14. found in ≤50% of renal transplants. • The clinical relevance of a fluid collection depends on its composition, size, location and whether or not it is exerting mass effect on the transplant kidney, ureter or other adjacent structures • Mass effect from perinephric fluid can result in: -hydronephrosis -kinking of the vascular pedicle -edema of the leg, abdominal wall, labia or scrotum.

  15. Hematoma - often present in the immediate postoperative period ≤2 weeks after surgery - usually located either in the subcutaneous tissue , or around the transplant - the sonographic characteristics vary with age - acute and chronic hematoma : echogenic - intermediate hematoma: fluid filled, internal septations.

  16. Urinoma - often present in the immediate postoperative period ≤2 weeks after surgery - serious complication, usually caused by a defect in the uretrovesicalanastmosis - appear as well-defined anechoic collections without septations, unless infected or mixed with blood

  17. Lymphocele - a more delayed complication, occurring 4 to 8 weeks after surgery - usually located between the bladder and the kidney - cystic, but a majority tend to have septations - due to disruption of the adjacent lymphatic channels

  18. Abscess • uncommon, but can occur in the early postoperative period due to pyelonephritis or bacterial seeding of a urinoma, hematoma or lymphocele • Suspected when the patients presents with fever and increased WBCs • Sonographically, can vary from an echo-free to complex echopattern.

  19. Anatomic Complications - Perinephric fluid collections - hydronephrosis - parenchymal masses.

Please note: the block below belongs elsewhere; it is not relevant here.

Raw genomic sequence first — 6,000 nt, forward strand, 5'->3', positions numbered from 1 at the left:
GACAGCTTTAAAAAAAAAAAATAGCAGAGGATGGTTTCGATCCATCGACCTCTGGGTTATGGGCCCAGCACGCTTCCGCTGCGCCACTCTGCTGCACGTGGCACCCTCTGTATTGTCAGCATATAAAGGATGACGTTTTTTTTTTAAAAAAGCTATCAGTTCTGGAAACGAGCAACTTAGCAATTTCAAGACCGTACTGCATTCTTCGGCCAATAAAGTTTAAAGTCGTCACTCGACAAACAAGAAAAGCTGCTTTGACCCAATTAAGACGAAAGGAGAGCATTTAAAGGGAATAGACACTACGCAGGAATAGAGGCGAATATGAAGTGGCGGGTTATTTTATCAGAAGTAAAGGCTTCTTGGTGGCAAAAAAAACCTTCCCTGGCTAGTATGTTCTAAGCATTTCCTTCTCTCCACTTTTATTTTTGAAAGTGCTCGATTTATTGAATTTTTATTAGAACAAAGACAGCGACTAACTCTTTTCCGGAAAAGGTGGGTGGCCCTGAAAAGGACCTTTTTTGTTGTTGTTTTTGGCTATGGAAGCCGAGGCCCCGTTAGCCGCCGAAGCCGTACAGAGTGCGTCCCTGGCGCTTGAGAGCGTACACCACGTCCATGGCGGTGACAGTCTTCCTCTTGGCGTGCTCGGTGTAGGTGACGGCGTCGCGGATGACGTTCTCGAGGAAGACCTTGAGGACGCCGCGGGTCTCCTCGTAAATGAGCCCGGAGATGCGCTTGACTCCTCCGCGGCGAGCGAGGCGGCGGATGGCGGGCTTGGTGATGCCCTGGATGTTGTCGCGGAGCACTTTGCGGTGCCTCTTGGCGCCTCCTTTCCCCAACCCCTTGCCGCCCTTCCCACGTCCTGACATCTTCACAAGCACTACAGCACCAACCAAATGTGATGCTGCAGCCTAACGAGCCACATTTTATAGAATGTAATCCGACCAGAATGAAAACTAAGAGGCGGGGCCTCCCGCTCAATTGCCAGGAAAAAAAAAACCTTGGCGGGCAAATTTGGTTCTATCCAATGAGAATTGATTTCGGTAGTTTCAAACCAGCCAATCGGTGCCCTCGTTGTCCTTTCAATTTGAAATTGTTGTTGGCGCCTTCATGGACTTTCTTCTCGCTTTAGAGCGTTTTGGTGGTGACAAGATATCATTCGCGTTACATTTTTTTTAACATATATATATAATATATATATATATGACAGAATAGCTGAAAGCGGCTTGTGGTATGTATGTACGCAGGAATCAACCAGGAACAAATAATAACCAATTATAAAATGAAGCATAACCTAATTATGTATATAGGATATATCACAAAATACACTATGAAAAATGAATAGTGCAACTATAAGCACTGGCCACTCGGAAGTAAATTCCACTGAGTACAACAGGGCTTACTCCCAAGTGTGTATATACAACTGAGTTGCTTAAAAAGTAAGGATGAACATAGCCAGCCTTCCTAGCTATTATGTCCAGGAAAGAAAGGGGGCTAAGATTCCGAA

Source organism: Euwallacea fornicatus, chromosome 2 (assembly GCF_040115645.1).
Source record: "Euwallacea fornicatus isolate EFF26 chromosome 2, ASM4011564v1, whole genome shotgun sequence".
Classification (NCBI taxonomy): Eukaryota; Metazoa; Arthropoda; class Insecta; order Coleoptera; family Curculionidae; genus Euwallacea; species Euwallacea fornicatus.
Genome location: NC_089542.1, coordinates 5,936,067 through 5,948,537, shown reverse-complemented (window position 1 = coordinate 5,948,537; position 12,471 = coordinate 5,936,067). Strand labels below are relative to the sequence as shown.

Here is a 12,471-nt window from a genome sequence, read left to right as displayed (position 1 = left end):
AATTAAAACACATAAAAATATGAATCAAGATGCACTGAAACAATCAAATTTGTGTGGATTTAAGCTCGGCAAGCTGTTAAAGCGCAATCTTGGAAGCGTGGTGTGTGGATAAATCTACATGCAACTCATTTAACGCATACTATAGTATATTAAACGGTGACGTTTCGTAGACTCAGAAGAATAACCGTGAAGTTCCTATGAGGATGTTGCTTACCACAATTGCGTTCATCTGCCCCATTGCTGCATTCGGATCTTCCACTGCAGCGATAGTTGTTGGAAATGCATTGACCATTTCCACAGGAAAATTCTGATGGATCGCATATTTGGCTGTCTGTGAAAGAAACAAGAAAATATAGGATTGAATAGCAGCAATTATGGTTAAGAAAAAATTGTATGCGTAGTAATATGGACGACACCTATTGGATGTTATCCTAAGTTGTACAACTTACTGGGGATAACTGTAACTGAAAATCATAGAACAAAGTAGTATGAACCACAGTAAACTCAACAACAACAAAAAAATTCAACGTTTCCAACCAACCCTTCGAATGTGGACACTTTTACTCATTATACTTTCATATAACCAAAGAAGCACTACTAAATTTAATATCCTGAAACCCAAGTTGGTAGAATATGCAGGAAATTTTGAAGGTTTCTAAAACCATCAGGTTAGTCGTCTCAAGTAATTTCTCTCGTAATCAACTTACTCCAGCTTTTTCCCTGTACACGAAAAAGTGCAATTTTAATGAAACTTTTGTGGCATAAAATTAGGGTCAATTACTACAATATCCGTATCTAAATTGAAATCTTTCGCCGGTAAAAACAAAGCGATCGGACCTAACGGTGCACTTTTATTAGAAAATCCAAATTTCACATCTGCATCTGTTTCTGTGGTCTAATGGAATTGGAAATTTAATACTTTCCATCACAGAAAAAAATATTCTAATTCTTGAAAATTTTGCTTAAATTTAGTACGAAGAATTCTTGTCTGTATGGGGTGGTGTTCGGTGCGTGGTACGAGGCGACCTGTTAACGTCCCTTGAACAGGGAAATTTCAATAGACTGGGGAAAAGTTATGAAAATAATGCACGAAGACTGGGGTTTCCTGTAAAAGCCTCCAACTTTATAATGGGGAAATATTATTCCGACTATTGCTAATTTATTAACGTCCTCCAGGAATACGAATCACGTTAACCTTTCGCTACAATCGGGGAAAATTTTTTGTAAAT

20. Hydronephrosis • Either due to extrinsic compression ( perinephric fluid collection ) • or due to renal calculi, clot, anastomotic edema and ureteralstenosis . • It should be noted that anastomotic edema often results in transient hydronephrosis of the transplanted kidney. • Also, apparent hydronephrosis may be the result of an increased hydrostatic pressure due to a full bladder; evaluation after voiding can avoid diagnostic error in this setting.

  21. Parenchymal masses • Focal parenchymal lesions in the renal transplant, whether hypoechoic or hyperechoic, are non-specific findings • Differential considerations include: - focal pyelonephritis - hematoma - abscess - infarction - renal cell or transitional cell carcinoma - post-transplantation lymphoproliferative disorder (PTLD)

  22. Anatomic Complications - Perinephric fluid collections - hydronephrosis - parenchymal masses.

  23. Functional Complications • Rejection • Drug toxicity • Acute tubular necrosis

  24. Ultrasound plays a more limited role in the evaluation of functional complications. • very difficult to distinguish from one another by imaging criteria alone.